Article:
Your EQ is Key to Career Success!

Research has powerfully proven that if you are a professional, particularly one in a leadership role (or want to be promoted into one), your emotional intelligence (EQ) capacities can make or break you. What matters is how others (staff, colleagues, key stakeholders/clients and other senior leaders) perceive your EQ abilities like self-awareness, emotional reactivity, adaptability and interpersonal communication in difficult or stressful situations.

In my many years of executive coaching experience I have met few leaders who really know how others truly perceive them. Staff is often reluctant to give leaders with hire/fire authority tough feedback. Additionally, few leaders have been given a confidential 360-feedback review. Sadly, leaders with the greatest EQ challenges are frequently those who have the greatest blind spots. Some find out after it’s too late.

Your EQ is essentially hard wired into the brain in early childhood. Its what helps or hinders you in being interpersonally effective in challenging, stressful or conflict workplace scenarios. If you are a leader you simply can’t afford not to pay attention to growing your skills in this arena. If others don’t trust you or you fail to persuade with your communication style you won’t last long in a leadership role.

EQ Career tip #1. Take my EQ assessment and find out your EQ strengths and challenges. I thoroughly researched the most popular EQ tools/tests available and have great faith in the profile that I have used successfully with hundreds of clients. I am offering 10% off through Feb 29th on this popular, practical and reliable tool.

EQ Career tip #2. Ask those around you to share impact/feedback with you. Don’t make assumptions about how others perceive you.

The good news is that EQ can be improved!! EQ is my coaching sweet spot. I know the formula to help you improve what matters most to your career success. It starts with a phone call—invest in yourself and call or email me today!

Call me to discuss: 425 736 5691(cell) or 360 682 5807 (office)
or email: pinelakemo@comcast.net

Referrals are greatly appreciated!! Please pass my practical tips on to any others you think would benefit.

Anxiety in Workplace

In small doses, anxiety can be a useful emotion. It helps alert us to danger and can spark us into taking needed action. But when anxiety is chronic and hinders us (driving negative behavior or paralyzing us), it’s time to address it.

Wise leaders understand that emotions are contagious. Anxiety left unchecked can spread like wildfire in today’s environment. Companies and senior managers need to take a proactive approach to managing anxiety or risk it paralyzing their work force.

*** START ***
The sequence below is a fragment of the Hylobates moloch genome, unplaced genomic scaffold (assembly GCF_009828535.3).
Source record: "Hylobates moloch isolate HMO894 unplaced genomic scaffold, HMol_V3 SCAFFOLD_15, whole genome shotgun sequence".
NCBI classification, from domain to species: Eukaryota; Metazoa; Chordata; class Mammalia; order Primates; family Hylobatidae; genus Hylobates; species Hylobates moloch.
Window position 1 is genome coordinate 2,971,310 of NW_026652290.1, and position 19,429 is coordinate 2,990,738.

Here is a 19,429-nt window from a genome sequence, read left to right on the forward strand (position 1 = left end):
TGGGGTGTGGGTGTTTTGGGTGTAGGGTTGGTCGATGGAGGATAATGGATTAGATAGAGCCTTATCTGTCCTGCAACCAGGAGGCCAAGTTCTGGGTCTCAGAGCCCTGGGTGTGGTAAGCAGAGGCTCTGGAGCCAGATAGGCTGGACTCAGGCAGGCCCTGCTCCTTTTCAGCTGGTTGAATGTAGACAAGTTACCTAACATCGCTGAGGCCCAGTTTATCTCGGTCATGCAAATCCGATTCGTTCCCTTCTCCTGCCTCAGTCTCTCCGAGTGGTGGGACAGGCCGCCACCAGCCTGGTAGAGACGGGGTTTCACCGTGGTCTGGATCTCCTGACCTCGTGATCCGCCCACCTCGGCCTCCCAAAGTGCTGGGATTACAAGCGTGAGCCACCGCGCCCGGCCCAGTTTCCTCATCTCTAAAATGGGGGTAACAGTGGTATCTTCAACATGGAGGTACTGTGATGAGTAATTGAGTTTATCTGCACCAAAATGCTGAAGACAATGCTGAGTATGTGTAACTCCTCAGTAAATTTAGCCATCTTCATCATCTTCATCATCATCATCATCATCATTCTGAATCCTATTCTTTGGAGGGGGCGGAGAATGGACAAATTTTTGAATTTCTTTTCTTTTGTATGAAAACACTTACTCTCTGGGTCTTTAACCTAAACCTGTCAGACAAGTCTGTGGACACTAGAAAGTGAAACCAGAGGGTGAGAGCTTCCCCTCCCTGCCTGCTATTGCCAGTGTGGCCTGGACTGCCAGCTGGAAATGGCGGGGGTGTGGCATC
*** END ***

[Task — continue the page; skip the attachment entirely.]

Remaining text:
Here are a few coach’s tips to address and reduce workplace anxiety:

  • Discuss relevant matters openly and appropriately. Bring your team together to talk about their stress and emotions. Tell them what is going on; give as much information as possible. The worst thing senior leaders can do during these turbulent difficult times is to go silent. Communicate often. Discuss how the organization plans to get through the tough times ahead, letting individuals know how they can contribute.
  • Foster an environment that promotes fairness, compassion and transparency. People are in turmoil — to ignore this is ill advised. This is a time to be available if you are a leader; listen well and acknowledge the concerns of staff. Caring about the emotional health of employees is important. Leaders can’t afford to be oblivious to what is going on with their people emotionally — it results in collective distress, which leads to poor performance. Recognize when workers are “flooded” (overwhelmed by their emotions in a fight-or-flight reptilian brain response) and allow them time and space to recover.
  • Keep your people connected (and I don’t mean electronically). It’s not healthy for people to hide out in cubicles struggling to concentrate day after day. We need human-to-human contact. It helps soothe anxiety and fear. Research shows that positive human contact reduces stress hormones. People in pain are helped when others reach out to them (allowing them to function more effectively again). Allowing time for employees to share human emotions and feelings is not only good for business — it’s being a good human being.
  • Leaders’ emotions are particularly contagious, so managing anxiety is important. People look to their leaders for cues about how they should respond. How leaders “show up” emotionally can have a huge impact (positively or negatively) on an entire team or organization. Leaders can’t help their people manage their emotions unless they first manage their own behaviors.